The then Finance Minister Manmohan Singh had to
"pronounce" liberalisation polices in 1991 as it was
"inevitable" and "compulsory" as New Delhi had to pledge gold
with Bank of England, Moily said.
"But any of such (liberalisation) measures always should
go along with other preparations," Moily told a seminar on
"the future of corporates in India," organised by television
channels ETV Kannada and ETV Urdu here last night.
Since India had not put in place "that kind of a
mechanism" along with the liberalisation policies, growth has
happened without restrictions. While growth is good, it has
many other components like inclusivity, regulations and it has
to be sustainable, he said.
"If you want that growth should be sustained, there is a
process of governance ....the process of destroying
anti-competitive forces. And growth will have to go (happen)
along with many other regulatory practices," Moily said.
Noting that the Companies Act of 1956 is a "very old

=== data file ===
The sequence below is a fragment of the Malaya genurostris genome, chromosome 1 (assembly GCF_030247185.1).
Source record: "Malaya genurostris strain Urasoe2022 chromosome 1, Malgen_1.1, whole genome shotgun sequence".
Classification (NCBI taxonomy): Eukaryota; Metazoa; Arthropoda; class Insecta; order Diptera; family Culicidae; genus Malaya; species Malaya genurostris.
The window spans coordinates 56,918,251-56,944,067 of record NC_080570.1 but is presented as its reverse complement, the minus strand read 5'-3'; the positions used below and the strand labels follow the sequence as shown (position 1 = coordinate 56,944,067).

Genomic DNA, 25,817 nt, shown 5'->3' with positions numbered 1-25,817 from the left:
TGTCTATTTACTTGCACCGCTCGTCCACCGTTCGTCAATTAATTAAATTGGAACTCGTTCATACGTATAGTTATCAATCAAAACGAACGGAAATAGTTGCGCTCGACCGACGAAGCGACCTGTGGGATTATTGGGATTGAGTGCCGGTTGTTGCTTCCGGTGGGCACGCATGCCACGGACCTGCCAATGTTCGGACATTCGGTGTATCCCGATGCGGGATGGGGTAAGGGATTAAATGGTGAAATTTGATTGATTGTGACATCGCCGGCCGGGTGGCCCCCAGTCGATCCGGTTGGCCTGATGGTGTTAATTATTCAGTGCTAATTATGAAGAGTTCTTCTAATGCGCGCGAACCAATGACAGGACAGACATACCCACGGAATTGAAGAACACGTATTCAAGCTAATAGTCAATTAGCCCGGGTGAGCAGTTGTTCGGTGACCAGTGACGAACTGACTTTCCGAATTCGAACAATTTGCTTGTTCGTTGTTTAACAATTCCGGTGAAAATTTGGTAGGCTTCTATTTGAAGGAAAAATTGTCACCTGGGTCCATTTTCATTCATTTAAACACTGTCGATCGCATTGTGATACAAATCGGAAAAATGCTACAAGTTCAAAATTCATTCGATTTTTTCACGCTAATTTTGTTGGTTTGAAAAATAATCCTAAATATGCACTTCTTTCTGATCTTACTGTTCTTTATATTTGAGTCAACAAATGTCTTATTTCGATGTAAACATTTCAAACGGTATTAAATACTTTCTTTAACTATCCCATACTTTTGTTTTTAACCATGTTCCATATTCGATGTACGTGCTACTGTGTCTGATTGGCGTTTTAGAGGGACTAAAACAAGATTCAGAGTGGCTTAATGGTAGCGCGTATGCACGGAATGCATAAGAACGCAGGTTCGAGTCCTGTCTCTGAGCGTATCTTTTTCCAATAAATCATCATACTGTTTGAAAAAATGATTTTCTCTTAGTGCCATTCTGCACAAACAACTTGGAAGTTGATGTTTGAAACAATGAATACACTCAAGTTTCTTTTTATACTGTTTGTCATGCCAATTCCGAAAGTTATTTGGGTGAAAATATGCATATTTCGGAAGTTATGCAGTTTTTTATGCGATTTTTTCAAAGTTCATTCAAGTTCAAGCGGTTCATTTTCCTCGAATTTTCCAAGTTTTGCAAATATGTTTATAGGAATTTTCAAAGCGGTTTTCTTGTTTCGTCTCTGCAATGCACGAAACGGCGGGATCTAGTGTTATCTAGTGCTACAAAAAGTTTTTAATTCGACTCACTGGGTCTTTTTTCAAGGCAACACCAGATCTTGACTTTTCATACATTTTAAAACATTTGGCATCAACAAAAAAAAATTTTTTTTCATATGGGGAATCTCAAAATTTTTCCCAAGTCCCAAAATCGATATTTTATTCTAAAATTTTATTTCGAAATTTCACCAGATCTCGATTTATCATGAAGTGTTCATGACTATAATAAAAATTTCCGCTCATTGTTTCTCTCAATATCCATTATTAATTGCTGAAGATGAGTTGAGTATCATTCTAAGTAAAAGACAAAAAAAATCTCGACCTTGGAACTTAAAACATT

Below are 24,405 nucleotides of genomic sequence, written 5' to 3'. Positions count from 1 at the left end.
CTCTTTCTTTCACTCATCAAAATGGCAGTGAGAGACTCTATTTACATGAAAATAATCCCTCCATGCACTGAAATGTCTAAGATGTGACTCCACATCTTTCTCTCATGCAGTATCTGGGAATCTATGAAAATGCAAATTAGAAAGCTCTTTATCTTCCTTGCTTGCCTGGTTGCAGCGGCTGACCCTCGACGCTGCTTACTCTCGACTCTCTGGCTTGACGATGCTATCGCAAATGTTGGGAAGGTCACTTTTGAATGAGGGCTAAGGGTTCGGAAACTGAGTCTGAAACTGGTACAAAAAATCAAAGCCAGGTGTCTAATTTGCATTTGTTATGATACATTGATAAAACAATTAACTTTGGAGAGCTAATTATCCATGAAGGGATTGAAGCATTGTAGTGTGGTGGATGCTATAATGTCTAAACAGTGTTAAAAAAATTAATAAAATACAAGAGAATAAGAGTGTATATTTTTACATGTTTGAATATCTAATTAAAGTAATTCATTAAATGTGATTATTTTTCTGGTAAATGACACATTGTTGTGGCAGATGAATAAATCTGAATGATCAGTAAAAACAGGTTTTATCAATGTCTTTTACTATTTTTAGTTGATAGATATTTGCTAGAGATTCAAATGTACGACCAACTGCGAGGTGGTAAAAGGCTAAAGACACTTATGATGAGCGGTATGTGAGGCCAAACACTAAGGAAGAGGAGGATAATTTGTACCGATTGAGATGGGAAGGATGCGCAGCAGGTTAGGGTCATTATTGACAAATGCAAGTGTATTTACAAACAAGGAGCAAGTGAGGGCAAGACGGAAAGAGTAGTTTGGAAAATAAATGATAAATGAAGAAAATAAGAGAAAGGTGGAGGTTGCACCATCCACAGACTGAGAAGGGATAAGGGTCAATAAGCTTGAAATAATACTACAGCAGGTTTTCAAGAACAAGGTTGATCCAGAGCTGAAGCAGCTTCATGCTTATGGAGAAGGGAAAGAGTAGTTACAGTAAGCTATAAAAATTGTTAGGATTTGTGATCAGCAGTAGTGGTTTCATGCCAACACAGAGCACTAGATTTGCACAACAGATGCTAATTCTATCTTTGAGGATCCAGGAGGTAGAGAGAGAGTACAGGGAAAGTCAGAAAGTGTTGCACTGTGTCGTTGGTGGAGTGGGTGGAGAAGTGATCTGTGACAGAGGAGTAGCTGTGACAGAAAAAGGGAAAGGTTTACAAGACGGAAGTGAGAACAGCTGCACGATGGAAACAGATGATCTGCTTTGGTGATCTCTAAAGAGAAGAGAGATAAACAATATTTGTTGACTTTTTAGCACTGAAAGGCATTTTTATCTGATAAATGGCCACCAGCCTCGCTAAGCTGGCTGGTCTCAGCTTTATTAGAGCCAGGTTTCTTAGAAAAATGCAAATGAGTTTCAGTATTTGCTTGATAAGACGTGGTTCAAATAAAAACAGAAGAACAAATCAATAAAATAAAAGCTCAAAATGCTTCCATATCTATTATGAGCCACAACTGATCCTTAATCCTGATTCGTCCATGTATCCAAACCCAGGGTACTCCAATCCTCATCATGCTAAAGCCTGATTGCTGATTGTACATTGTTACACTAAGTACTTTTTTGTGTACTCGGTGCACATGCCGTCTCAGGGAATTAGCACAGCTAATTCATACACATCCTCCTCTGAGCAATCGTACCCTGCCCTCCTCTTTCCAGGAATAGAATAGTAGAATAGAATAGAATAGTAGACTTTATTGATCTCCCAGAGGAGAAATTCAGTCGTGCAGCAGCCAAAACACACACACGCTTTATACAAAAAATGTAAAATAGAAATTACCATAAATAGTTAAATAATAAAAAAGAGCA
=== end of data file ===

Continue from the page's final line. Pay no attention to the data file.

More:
act," he said the country should have come out with a new act,
replacing it altogether, much earlier. Now, the Companies Bill
of 2011 is on the anvil.
"Immediately after 1991, first thing we should have done
is destroying the 1956 Act, come out with a new act. Then many
of these problems (corporate frauds) you see today would not
have been there," Moily argued.
Bangalore: India would have been able to
avoid corporate frauds and scams in high places had it put in
place regulatory mechanisms and certain policies, along with
the introduction of liberalisation regime in 1991, Corporate
Affairs Minister M Veerappa Moily has said.
First Published: Tuesday, February 28, 2012, 23:25